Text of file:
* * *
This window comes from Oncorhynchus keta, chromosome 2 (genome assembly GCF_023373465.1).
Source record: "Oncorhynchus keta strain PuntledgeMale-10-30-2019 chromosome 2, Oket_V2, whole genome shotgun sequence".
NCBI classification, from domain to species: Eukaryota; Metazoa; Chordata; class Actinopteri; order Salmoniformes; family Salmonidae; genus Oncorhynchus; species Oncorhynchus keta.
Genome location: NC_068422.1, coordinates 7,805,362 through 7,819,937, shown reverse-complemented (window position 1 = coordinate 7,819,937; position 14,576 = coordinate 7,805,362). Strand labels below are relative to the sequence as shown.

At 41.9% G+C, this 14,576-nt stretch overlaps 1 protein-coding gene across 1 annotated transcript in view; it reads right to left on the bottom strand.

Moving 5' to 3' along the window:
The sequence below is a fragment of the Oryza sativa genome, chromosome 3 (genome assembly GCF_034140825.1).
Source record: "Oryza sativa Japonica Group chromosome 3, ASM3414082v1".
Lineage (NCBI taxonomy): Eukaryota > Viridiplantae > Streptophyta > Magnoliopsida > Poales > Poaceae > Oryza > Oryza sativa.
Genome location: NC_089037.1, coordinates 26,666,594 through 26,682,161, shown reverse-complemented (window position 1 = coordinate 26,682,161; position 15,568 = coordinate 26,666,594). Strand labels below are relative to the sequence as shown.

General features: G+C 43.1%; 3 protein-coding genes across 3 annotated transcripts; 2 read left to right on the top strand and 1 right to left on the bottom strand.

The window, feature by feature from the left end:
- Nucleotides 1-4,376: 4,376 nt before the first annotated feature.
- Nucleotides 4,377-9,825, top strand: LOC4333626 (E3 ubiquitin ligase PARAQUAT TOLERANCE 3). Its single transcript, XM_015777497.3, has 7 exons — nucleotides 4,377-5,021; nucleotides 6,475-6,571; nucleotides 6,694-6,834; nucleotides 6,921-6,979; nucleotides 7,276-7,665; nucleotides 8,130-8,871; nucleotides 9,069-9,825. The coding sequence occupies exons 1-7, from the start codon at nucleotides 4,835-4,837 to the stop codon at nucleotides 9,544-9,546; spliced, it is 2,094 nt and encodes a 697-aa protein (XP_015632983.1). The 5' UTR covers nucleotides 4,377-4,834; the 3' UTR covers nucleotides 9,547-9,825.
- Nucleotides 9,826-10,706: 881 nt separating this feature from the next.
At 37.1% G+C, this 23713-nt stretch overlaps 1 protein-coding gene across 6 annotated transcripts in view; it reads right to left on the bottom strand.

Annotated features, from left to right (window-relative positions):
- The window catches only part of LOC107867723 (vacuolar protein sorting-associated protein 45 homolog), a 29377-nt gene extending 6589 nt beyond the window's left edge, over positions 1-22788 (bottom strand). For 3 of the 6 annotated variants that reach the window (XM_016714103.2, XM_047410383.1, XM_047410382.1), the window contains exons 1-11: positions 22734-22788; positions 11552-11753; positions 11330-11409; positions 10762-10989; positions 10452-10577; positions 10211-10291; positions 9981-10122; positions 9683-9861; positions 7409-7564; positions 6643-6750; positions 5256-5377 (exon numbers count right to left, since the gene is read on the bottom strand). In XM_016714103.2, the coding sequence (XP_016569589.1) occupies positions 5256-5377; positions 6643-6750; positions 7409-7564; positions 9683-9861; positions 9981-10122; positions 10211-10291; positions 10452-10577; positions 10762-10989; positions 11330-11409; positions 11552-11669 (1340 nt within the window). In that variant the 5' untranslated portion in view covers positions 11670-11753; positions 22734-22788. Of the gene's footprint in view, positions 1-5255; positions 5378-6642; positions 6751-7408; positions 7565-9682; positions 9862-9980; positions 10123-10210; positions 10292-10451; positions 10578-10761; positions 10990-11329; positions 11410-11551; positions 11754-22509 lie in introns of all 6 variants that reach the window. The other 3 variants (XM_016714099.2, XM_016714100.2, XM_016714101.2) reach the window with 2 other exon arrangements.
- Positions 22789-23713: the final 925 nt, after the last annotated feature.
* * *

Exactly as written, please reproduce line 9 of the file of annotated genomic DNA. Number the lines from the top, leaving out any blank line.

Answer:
Lineage (NCBI taxonomy): Eukaryota > Viridiplantae > Streptophyta > Magnoliopsida > Poales > Poaceae > Oryza > Oryza sativa.